A Grim Look into Licensing Streaming Music
by Jonathan Jaeger
Hefty licensing costs continue to hurt Pandora, the popular radio streaming service that went public in the middle of June 2011. Despite growth, the cost of doing business seems to rise along with the service’s popularity, which has much to do with SoundExchange’s royalty structures and Pandora’s reliance on advertising revenue. Pandora released their annual SEC filing with the harsh news about the factors working against them and their strides toward profitability. Here’s an excerpt:
"Since our inception in 2000, we have incurred significant net operating losses and, as of January 31st, 2012, we had an accumulated deficit of $101.4 million. A key element of our strategy is to increase the number of listeners and listener hours to increase our market penetration. However, as our number of listener hours increases, the royalties we pay for content acquisition also increase. We have not in the past generated, and may not in the future generate, sufficient revenue from the sale of advertising and subscriptions to offset such royalty expenses.
As a result of these factors, we expect to continue to incur operating losses on an annual basis through at least fiscal 2013 [ie, January, 2013]."
And it’s not just Pandora that gets the brunt of difficult licensing structures and demanding major labels. With only around a 20% conversion rate from free to paid subscriber, Spotify is facing an uphill battle to justify their massive funding rounds totaling $189 million. Michael Robertson, always the contrarian in the music industry, went as far as to say Spotify can never be profitable. Factors including deal structure, labels demanding equity of companies, and up front payments all the way to more technical issues such as non-disclosure, data normalization, and reporting needs all work against massive scale streaming apps like Spotify (where content is licensed, rather than artists uploading music to the service on their own profiles).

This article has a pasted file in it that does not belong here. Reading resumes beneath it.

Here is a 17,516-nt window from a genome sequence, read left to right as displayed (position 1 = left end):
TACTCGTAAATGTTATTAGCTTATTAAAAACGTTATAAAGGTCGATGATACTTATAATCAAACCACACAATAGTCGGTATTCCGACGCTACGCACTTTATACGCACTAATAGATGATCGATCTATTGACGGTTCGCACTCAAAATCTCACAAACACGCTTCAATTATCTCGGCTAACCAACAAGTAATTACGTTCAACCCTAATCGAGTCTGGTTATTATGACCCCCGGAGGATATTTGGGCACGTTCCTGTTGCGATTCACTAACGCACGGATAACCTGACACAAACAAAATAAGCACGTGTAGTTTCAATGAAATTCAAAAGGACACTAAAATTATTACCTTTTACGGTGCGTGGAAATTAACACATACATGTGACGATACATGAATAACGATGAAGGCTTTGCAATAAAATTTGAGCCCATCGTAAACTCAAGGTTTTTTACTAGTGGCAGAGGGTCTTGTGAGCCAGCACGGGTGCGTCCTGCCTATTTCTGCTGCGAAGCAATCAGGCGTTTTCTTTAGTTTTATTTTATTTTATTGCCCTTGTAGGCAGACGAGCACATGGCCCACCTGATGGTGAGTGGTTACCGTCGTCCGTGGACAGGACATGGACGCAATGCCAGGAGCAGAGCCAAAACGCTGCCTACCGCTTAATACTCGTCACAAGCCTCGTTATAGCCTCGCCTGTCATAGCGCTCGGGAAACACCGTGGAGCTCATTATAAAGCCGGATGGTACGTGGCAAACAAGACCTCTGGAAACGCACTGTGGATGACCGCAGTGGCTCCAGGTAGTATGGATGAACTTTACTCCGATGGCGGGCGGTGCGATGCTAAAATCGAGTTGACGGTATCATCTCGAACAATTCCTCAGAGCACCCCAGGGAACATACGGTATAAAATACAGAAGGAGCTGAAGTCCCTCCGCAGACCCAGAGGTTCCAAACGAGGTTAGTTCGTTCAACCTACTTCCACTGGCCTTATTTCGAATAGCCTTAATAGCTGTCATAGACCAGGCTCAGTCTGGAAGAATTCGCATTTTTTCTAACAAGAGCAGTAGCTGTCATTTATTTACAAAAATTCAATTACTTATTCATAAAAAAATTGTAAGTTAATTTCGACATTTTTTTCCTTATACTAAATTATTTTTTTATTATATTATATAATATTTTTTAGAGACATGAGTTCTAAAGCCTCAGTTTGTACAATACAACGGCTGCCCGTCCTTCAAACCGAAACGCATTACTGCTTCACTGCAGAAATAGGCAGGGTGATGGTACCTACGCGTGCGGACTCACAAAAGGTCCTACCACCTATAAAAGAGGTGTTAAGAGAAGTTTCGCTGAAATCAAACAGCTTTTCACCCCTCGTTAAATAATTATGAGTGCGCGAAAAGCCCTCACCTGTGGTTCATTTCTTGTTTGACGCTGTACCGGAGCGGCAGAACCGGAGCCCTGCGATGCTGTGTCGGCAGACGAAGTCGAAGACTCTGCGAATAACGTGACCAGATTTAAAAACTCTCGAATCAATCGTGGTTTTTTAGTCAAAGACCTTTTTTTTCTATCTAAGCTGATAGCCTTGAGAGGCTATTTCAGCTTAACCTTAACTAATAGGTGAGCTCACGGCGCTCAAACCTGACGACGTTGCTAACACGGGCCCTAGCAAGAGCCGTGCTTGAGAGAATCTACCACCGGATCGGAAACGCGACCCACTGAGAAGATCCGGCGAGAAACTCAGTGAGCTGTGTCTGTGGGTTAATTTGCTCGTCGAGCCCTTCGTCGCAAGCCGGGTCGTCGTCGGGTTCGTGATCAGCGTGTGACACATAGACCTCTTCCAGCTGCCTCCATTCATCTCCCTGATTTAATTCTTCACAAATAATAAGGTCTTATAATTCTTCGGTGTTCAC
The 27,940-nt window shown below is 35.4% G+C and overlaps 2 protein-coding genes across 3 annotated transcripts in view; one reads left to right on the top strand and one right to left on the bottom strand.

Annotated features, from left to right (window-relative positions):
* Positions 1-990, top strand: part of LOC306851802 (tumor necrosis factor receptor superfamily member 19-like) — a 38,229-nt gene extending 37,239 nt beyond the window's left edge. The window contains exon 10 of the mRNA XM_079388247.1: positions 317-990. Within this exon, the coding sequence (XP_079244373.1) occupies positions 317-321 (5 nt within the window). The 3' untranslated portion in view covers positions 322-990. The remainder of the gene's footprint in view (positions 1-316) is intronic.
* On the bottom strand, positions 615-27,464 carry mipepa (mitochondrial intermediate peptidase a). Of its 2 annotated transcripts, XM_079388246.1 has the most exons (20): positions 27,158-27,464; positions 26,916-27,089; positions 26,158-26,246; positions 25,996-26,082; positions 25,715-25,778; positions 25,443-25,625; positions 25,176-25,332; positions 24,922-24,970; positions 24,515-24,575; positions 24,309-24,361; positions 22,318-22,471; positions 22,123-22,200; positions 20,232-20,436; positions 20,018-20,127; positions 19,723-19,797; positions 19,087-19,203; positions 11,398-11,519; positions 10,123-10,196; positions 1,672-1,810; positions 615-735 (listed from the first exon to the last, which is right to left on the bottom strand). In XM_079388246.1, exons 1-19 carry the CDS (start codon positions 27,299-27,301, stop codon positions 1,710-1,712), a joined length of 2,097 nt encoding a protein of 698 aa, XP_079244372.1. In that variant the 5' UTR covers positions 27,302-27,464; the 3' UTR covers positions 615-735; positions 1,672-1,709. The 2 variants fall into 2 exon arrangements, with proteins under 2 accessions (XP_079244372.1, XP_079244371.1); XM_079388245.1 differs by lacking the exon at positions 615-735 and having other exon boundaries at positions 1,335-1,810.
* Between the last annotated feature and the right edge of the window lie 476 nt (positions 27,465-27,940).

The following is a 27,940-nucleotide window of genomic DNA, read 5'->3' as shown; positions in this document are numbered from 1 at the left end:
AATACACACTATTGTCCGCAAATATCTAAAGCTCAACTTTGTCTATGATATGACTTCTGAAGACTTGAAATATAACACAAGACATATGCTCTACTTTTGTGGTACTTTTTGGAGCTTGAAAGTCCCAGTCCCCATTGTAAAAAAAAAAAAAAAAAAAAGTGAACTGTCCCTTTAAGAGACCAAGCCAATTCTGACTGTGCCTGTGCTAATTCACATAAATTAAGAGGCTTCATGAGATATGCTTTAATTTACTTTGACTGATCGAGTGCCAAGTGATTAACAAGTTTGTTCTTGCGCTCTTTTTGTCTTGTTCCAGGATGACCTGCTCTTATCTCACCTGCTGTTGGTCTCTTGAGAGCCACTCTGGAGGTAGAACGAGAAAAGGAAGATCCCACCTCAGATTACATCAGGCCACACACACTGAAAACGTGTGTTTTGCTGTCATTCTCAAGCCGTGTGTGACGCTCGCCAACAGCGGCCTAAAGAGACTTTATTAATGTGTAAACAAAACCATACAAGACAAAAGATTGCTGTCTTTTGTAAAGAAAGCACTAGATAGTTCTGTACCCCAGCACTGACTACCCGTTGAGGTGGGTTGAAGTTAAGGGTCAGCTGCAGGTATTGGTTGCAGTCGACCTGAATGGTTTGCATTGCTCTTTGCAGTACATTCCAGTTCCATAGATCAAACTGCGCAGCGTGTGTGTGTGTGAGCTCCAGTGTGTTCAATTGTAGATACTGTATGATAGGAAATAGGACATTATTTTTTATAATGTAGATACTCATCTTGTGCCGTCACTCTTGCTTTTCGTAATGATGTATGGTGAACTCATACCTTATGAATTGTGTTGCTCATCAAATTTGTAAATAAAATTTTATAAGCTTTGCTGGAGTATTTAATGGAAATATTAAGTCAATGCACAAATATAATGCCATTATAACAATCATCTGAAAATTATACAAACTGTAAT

How do services get out of this mess? Well it’s difficult since it comes down to supply and demand. As Robertson continues:
“The sale of EMI to other music companies means there will shortly be only three major labels. If a music service rejects terms offered by a label, then that service’s offering will have an enormous hole in their catalog of 25 percent or more of popular songs.”
Unlike Spotify, Pandora abides by U.S. laws based around terrestrial radio, and does not face some of the same problems Robertson lists as business obstacles for Spotify. Clearly, both are going to have a tough time hitting that coveted goal of profitability as record labels don’t always feel like budging and consumers don’t always feel like paying.